The Septuagint is the Greek translation of the Hebrew Tanakh made ~2 centuries before Christ--the translation was decidedly not made by Christians.
The earliest believers in Jesus in Judea & Galilee were Jews--in fact, it is very likely that every book of the New Testament except Luke & Acts was written by a Jew. That the overlap between Judaism & Christianity lasted for several decades is evident in the words of a number of writers (e.g. Acts 18:2 refers to a man who was decidedly Christian as a Jew).
The full separation of Judaism & Christianity into distinct religions did not happen until the Flavian era (70s-90s), and was closely tied to the destruction of Jerusalem.
So not only the Greek translation of the Old Testament, but a very substantial portion of the New Testament, were written by Jews. Because Greek was the lingua franca of the eastern Roman Empire, much of the early Christian preaching & record-keeping happened in Greek, and when quoting the Old Testament in a Greek text, the Greek Septuagint is usually used.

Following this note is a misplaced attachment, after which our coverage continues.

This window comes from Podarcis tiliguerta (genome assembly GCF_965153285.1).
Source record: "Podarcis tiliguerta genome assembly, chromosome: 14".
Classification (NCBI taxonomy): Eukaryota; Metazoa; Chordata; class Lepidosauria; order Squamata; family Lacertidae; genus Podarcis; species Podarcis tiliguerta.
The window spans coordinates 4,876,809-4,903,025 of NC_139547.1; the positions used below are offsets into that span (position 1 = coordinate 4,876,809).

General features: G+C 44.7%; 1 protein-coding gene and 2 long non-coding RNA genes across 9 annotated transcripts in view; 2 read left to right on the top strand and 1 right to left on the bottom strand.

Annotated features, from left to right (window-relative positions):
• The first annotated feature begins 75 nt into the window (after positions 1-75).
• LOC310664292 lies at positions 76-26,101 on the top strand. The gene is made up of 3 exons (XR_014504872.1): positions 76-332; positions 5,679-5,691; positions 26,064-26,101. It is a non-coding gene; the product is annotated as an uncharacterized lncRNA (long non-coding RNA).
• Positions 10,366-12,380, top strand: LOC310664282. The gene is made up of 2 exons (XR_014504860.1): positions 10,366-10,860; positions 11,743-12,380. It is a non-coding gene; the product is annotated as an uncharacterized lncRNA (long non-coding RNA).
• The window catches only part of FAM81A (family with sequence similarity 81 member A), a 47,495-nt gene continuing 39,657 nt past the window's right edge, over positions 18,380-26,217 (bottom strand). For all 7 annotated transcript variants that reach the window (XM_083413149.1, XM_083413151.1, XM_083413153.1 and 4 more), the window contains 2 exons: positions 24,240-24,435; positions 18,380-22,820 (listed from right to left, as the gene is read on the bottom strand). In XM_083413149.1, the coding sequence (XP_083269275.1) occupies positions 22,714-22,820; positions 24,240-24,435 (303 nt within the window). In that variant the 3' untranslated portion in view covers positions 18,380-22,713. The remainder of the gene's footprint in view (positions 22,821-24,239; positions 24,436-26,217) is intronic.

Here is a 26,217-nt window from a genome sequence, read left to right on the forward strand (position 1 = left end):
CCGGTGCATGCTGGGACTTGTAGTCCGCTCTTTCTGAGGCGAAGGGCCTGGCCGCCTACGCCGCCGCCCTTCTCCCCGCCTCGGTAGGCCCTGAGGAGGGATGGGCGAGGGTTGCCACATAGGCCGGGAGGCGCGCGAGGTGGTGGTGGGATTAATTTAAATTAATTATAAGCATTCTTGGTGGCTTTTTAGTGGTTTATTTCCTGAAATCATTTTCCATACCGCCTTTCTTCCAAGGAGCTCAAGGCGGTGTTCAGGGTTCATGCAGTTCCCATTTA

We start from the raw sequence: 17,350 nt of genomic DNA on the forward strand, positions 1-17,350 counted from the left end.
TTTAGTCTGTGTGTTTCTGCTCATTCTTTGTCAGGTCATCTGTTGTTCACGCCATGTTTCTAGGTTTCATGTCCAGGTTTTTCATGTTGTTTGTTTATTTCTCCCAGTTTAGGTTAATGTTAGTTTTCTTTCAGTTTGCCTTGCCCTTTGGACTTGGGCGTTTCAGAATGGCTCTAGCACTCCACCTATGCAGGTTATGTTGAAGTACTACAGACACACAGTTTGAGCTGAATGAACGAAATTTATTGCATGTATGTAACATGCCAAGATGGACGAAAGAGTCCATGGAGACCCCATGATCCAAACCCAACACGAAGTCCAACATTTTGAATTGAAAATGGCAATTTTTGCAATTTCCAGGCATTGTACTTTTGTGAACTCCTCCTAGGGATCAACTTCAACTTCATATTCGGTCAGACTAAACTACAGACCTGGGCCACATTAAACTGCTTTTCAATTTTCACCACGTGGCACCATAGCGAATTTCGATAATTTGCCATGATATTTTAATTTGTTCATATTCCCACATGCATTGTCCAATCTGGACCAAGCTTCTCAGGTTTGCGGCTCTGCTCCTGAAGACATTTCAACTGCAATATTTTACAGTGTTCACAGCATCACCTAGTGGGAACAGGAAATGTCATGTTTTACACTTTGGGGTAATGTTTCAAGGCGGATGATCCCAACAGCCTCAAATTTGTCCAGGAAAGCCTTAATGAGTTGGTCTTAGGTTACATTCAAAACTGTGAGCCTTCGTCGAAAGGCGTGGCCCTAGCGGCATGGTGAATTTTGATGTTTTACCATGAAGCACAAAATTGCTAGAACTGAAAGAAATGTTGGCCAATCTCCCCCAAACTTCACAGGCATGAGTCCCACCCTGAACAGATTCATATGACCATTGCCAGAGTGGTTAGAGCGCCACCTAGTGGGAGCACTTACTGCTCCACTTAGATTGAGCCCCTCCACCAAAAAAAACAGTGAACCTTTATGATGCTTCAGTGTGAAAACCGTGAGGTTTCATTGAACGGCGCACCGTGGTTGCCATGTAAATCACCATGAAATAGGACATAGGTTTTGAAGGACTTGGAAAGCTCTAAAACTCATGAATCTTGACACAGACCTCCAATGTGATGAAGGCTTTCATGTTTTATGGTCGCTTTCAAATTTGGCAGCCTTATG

Your friend may be referring to Origen's edits to the Septuagint in the 3rd century--he made an effort to correct/harmonize variations in the text...but this was well after the New Testament was written.
Claims that a religious group corrupted an important text are common -- Christians also accused the Jews of editing the Hebrew Tanakh to remove some of the Messianic prophecies.
We don't have the autographical (original) texts for either the Hebrew Tanakh or the Greek Septuagint, and there are known disagreements between them. For a deeper dive on textual criticism, see my thoughts here.
https://www.newadvent.org/fathers/01286.htm chapter 72